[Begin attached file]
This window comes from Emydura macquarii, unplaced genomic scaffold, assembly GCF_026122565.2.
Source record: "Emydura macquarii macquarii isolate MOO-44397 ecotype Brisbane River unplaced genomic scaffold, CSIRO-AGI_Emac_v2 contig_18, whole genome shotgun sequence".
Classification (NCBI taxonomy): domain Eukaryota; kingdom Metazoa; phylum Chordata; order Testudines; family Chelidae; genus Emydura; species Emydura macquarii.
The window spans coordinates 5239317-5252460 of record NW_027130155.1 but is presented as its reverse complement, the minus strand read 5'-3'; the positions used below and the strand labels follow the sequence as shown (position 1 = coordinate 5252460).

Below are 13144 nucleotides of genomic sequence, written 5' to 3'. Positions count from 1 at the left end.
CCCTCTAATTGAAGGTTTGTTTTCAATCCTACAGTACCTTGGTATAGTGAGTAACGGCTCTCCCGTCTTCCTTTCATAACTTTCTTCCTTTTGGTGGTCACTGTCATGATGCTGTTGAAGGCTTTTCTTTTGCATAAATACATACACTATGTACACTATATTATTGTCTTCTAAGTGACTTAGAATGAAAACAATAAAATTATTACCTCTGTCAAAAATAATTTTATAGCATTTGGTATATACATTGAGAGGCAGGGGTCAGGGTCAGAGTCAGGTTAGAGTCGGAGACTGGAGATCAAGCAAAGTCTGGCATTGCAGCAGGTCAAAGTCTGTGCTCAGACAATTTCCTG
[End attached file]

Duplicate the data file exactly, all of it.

This window comes from Emydura macquarii, unplaced genomic scaffold, assembly GCF_026122565.2.
Source record: "Emydura macquarii macquarii isolate MOO-44397 ecotype Brisbane River unplaced genomic scaffold, CSIRO-AGI_Emac_v2 contig_18, whole genome shotgun sequence".
Classification (NCBI taxonomy): domain Eukaryota; kingdom Metazoa; phylum Chordata; order Testudines; family Chelidae; genus Emydura; species Emydura macquarii.
The window spans coordinates 5239317-5252460 of record NW_027130155.1 but is presented as its reverse complement, the minus strand read 5'-3'; the positions used below and the strand labels follow the sequence as shown (position 1 = coordinate 5252460).

Below are 13144 nucleotides of genomic sequence, written 5' to 3'. Positions count from 1 at the left end.
CCCTCTAATTGAAGGTTTGTTTTCAATCCTACAGTACCTTGGTATAGTGAGTAACGGCTCTCCCGTCTTCCTTTCATAACTTTCTTCCTTTTGGTGGTCACTGTCATGATGCTGTTGAAGGCTTTTCTTTTGCATAAATACATACACTATGTACACTATATTATTGTCTTCTAAGTGACTTAGAATGAAAACAATAAAATTATTACCTCTGTCAAAAATAATTTTATAGCATTTGGTATATACATTGAGAGGCAGGGGTCAGGGTCAGAGTCAGGTTAGAGTCGGAGACTGGAGATCAAGCAAAGTCTGGCATTGCAGCAGGTCAAAGTCTGTGCTCAGACAATTTCCTG